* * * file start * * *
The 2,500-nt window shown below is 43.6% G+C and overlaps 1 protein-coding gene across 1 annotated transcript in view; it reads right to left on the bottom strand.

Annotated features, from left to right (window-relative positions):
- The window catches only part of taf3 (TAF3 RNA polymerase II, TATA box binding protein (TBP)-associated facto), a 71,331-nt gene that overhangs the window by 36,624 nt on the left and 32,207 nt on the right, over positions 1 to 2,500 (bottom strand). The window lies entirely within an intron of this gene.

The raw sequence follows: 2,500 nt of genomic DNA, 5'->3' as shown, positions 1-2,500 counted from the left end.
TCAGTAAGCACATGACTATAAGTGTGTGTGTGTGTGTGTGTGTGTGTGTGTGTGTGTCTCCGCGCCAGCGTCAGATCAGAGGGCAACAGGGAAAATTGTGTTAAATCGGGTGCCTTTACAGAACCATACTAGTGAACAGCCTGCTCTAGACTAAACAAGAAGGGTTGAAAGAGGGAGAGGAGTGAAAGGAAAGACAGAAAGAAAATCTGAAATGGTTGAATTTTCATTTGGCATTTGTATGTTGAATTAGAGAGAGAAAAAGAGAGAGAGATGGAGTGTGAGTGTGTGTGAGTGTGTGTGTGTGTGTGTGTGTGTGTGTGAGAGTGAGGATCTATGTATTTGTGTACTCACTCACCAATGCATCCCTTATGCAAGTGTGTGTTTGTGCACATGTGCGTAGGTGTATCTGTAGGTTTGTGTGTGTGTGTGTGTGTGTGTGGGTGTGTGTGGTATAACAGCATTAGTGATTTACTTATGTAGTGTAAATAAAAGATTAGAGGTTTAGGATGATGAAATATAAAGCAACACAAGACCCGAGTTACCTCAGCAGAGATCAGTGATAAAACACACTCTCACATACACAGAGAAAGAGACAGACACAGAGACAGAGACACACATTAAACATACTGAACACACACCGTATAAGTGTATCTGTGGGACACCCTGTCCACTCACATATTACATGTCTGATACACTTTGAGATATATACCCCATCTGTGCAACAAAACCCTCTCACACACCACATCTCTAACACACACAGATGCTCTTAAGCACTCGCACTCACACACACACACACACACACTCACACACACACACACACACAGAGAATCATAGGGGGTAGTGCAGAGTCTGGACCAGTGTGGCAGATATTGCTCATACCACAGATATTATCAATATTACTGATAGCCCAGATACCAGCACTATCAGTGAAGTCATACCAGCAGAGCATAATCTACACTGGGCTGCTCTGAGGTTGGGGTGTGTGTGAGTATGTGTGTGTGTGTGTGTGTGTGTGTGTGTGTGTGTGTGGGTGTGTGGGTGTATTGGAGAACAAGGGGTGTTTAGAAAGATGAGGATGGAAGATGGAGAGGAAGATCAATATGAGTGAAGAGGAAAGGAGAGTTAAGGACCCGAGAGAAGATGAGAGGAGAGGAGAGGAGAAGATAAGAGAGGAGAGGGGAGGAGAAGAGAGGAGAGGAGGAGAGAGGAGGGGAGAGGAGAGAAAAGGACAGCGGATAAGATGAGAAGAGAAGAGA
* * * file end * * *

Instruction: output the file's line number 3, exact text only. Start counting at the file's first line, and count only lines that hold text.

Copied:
- The window catches only part of taf3 (TAF3 RNA polymerase II, TATA box binding protein (TBP)-associated facto), a 71,331-nt gene that overhangs the window by 36,624 nt on the left and 32,207 nt on the right, over positions 1 to 2,500 (bottom strand). The window lies entirely within an intron of this gene.